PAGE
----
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Many car enthusiasts regard Rolls-Royce as the ultimate symbol of craftsmanship, refinement and extravagance in motor cars, regardless of how expensive their vehicles may be, and the history of this legendary company continues to fascinate.
Where it all began
Rolls-Royce had its origins back in May 1904, when talented engineer Frederick Henry Royce had lunch with a man named Charles Rolls, a car dealer and part-time racing driver. The two liked each other’s ideas in regards to a new motor vehicle company, immediately coming to a business agreement. The partnership was formalised two years later in 1906 and Rolls-Royce Limited was created, with the financial support and business acumen of Rolls combining perfectly with Royce’s technical expertise and engineering skills. The first “Roller” produced was the Rolls-Royce 10hp, which debuted at the Paris Salon show in 1904, but it was in 1907 that the company really made its name with the Rolls-Royce Silver Ghost 40/50. The 40/50 was powered via a 7.0-litre straight-6 engine within a 4-passenger chassis that was painted silver, and cemented its then reputation as the world’s best car by performing a completely faultless run of no less than 14,371 miles. However in 1910 Charles Rolls died at a flying display in Bournemouth.
Moving into the US
After World War I, the demand for the Rolls-Royce only increased and in 1921 the British carmaker opened their very first factory in the United States where their vehicles were seen as a display of elegance of wealth amid the ‘Jazz era’ and the nation’s growing economy. Ten years later, when Bentley proved unable to survive the Great Depression, Rolls-Royce was able to buy out its biggest rival, something that ultimately benefited both brands and, aside from minor details and the radiator grille, the two would often share the exact same parts for the next 70 years. Sadly Royce himself died in 1933.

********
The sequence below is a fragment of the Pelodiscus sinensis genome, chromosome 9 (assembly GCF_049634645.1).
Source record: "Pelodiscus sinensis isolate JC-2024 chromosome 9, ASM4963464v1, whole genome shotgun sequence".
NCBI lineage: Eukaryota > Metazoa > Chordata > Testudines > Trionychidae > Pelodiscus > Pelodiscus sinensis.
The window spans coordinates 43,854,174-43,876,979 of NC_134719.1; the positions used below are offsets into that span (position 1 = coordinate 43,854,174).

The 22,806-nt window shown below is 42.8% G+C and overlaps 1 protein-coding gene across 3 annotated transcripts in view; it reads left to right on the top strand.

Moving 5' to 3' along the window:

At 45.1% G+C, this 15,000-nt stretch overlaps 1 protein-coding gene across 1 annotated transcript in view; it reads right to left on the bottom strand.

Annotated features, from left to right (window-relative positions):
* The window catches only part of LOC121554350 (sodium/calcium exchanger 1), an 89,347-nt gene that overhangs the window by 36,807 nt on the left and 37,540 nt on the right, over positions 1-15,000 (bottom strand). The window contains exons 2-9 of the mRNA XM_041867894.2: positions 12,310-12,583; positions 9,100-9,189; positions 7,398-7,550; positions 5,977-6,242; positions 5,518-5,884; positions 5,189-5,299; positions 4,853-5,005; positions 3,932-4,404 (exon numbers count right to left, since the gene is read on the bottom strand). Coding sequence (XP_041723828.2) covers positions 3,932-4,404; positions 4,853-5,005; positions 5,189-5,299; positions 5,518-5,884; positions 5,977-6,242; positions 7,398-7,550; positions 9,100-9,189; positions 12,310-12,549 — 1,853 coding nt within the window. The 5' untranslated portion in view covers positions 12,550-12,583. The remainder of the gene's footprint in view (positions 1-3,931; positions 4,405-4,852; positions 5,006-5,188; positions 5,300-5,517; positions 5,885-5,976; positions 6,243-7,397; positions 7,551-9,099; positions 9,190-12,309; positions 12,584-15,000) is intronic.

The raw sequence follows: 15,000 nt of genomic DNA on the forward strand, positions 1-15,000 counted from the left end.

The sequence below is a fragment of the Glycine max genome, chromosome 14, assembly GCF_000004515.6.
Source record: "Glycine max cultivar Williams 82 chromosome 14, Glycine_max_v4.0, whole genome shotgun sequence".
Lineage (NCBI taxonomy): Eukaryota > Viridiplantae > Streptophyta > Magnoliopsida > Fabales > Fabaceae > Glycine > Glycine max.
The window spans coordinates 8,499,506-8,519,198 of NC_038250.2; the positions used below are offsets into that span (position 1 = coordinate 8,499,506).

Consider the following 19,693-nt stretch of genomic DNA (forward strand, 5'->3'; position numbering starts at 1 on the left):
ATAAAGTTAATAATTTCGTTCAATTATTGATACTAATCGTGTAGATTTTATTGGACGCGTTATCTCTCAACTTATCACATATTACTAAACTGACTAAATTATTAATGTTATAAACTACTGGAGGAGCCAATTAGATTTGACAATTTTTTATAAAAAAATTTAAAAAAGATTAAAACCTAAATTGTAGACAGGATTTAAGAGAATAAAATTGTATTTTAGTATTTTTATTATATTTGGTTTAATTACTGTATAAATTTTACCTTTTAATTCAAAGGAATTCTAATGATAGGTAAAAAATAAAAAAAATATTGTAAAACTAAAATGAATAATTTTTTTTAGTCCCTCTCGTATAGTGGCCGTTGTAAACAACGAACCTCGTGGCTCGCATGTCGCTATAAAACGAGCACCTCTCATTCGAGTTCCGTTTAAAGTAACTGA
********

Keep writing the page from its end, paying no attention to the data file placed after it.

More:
After World War II
Following the end of World War II, new Rolls-Royce plants were opened in Cheshire and Crewe, joining its Derby facility, with Crewe becoming the formal home of the company as of 1946, and where all bodies would be made in-house (except the Silver Wraith, which continued to be made by outside contractors until 1959). The 1950s and 60s proved a prosperous period for Rolls-Royce, beginning a long standing association with Britain’s Royal Family and also becoming the car of appeal to celebrities, including actors and pop stars. 1965 saw the unveiling of the new slab-sided Silver Shadow, the first Rolls to come with a monocoque chassis. However the decline of the automotive industry in the 1970s hit the company hard, with Crewe’s Rolls-Royce Motors separating from Derby’s Rolls-Royce Limited, only for the revived firm to hit back with new vehicles such as the Corniche and the Silver Shadow II. Vickers bought out RRM in 1980 and produced new models such as the Silver Spur. Rolls-Royce went up for sale again in the 90s, eventually being bought by Volkswagen.
The 21st century
In 2002 Rolls-Royce separated from Bentley, but a new dawn arrived for the former with the much anticipated Phantom, which was soon followed by the likes of the Phantom Extended Wheelbase, Phantom II, the Phantom Coupe and the Drophead Coupe. In 2014 the company launched two new models, the Wraith and Ghost II series, ensuring that the Rolls-Royce legacy will continue to be around for many generations to come.